As we have mentioned before, having a home alarm can save you money. Estimates have shown you can save between $300 and $1,000 annually on your homeowners insurance by having an alarm, not to mention that an average insurance claim for a break-in is almost $4,000. But did you know that a false alarm could potentially cost you money? Some cities charge fees every time law enforcement responds to an alarm and find that it isn’t a true alarm. The rules and requirements of false alarms vary by area. Certain cities won’t start charging fees until the second or third false alarm, while others send out a bill on the first time. It’s always a good idea to contact your local police department to find out their false alarm policy.
In the end, the benefits of having a home alarm greatly outweigh the small risks of a false alarm occurring. We have gathered up a few helpful tips so that you can lessen the likelihood of a false alarm on your end.
1. Know Your Codes
One of the first things you should do when you first get your alarm is memorize your alarm code. Make sure everyone in the household knows the code by heart as well. This way, in the event the alarm accidentally goes off, you aren’t fumbling around trying to remember the right sequence of numbers. Also consider that it might be necessary to provide a code to others that come into your home regularly, such as house cleaners, dog walkers and babysitters. Emphasize the importance of them remembering the code and entering it correctly each time they come and go.
2. Know How To Use Your Alarm System
The best way to prevent a false alarm is to make sure you are using your alarm system correctly. If you need a refresher course on how to use your system, call your alarm company. Often times they are able to send a technician out to give you a refresher on how your system works. At the very least, a customer service representative should be able to walk you through the functions and the user details over the phone. If you have others who come to your home and will be arming or disarming the system, be sure to give them a tutorial on how to do so.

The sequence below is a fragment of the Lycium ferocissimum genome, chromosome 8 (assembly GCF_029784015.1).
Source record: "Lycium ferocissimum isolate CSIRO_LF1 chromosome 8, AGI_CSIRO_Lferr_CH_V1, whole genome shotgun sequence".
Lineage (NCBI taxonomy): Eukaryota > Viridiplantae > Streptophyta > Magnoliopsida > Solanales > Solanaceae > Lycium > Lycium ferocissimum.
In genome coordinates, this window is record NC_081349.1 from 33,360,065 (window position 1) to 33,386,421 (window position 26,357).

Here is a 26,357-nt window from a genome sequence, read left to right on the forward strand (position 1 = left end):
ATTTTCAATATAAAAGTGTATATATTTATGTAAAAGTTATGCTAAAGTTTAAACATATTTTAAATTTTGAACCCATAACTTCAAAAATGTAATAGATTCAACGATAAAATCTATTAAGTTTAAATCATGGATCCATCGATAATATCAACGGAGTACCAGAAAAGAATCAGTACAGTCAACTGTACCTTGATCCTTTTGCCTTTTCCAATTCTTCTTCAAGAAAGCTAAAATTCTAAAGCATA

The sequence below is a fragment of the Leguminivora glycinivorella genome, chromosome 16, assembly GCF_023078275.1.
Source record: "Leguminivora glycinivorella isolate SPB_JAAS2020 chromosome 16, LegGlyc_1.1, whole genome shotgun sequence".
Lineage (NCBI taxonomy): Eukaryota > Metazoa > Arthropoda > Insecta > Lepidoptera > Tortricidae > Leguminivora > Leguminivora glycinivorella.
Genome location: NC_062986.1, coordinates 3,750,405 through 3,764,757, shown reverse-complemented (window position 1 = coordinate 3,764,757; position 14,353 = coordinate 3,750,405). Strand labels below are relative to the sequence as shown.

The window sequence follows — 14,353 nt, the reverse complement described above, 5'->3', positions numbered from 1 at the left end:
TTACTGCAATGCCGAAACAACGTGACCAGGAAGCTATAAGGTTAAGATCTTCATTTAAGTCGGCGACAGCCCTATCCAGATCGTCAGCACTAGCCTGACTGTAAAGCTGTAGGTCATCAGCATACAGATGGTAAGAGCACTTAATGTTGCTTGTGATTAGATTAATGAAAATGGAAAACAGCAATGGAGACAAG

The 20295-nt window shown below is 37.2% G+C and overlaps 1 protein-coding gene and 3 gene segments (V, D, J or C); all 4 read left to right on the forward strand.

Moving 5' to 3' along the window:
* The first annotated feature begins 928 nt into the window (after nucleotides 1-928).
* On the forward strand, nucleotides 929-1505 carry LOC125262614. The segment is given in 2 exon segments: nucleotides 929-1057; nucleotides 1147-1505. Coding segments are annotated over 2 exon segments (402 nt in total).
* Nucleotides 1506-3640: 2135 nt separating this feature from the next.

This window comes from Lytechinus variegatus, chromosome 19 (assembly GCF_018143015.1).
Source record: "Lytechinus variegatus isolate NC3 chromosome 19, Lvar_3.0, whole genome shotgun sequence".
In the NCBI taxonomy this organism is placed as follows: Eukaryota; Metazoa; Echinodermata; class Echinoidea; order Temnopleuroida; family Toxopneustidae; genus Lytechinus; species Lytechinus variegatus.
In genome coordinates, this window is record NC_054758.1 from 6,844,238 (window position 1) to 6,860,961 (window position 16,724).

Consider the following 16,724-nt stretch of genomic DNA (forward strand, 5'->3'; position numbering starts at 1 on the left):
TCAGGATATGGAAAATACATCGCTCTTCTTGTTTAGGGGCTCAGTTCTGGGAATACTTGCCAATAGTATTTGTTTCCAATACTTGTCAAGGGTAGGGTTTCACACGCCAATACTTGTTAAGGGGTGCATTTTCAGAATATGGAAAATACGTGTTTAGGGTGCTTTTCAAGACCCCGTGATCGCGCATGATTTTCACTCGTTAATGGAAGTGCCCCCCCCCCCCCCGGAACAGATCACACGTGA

3. Utilize the Time Delay
Maybe you are carrying a bunch of groceries into your house or just need more time to get in the door. Putting your system on a 30 or 60 second time entry delay will ensure that you have plenty of time to disarm your system before the alarm bells ring. This is especially useful if you have your outside gates or garage doors connected to the system.
4. Alarm Company Information
Chances are there will be times when you or someone in your home sets the alarm off and you can’t make it to the keypad in time to clear it. Have the contact information for the alarm company easily accessible, that way everyone knows who to reach and how. When you call your alarm company, they will most likely need more information, such as a verbal password. Make sure everyone who has access to the system has and knows their verbal password to clear the alarm, but never keep it written down and easily accessible. This is not something you would want a potential burglar to find.